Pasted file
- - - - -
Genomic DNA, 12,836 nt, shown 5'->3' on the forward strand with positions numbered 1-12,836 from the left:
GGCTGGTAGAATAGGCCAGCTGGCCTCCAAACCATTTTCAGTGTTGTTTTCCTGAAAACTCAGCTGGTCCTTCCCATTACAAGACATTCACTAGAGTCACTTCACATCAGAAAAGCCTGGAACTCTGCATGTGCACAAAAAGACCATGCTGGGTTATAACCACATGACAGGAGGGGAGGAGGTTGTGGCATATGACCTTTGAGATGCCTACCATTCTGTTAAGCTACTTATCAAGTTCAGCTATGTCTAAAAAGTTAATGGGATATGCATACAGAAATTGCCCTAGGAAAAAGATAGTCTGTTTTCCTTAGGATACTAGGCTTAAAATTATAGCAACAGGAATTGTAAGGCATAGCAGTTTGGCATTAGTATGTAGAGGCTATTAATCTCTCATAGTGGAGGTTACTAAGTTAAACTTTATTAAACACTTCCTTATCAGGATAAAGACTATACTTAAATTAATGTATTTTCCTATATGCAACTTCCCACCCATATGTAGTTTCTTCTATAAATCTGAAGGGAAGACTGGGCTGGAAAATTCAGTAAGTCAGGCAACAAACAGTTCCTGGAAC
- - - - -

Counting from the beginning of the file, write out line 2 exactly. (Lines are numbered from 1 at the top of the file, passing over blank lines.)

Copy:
GGCTGGTAGAATAGGCCAGCTGGCCTCCAAACCATTTTCAGTGTTGTTTTCCTGAAAACTCAGCTGGTCCTTCCCATTACAAGACATTCACTAGAGTCACTTCACATCAGAAAAGCCTGGAACTCTGCATGTGCACAAAAAGACCATGCTGGGTTATAACCACATGACAGGAGGGGAGGAGGTTGTGGCATATGACCTTTGAGATGCCTACCATTCTGTTAAGCTACTTATCAAGTTCAGCTATGTCTAAAAAGTTAATGGGATATGCATACAGAAATTGCCCTAGGAAAAAGATAGTCTGTTTTCCTTAGGATACTAGGCTTAAAATTATAGCAACAGGAATTGTAAGGCATAGCAGTTTGGCATTAGTATGTAGAGGCTATTAATCTCTCATAGTGGAGGTTACTAAGTTAAACTTTATTAAACACTTCCTTATCAGGATAAAGACTATACTTAAATTAATGTATTTTCCTATATGCAACTTCCCACCCATATGTAGTTTCTTCTATAAATCTGAAGGGAAGACTGGGCTGGAAAATTCAGTAAGTCAGGCAACAAACAGTTCCTGGAAC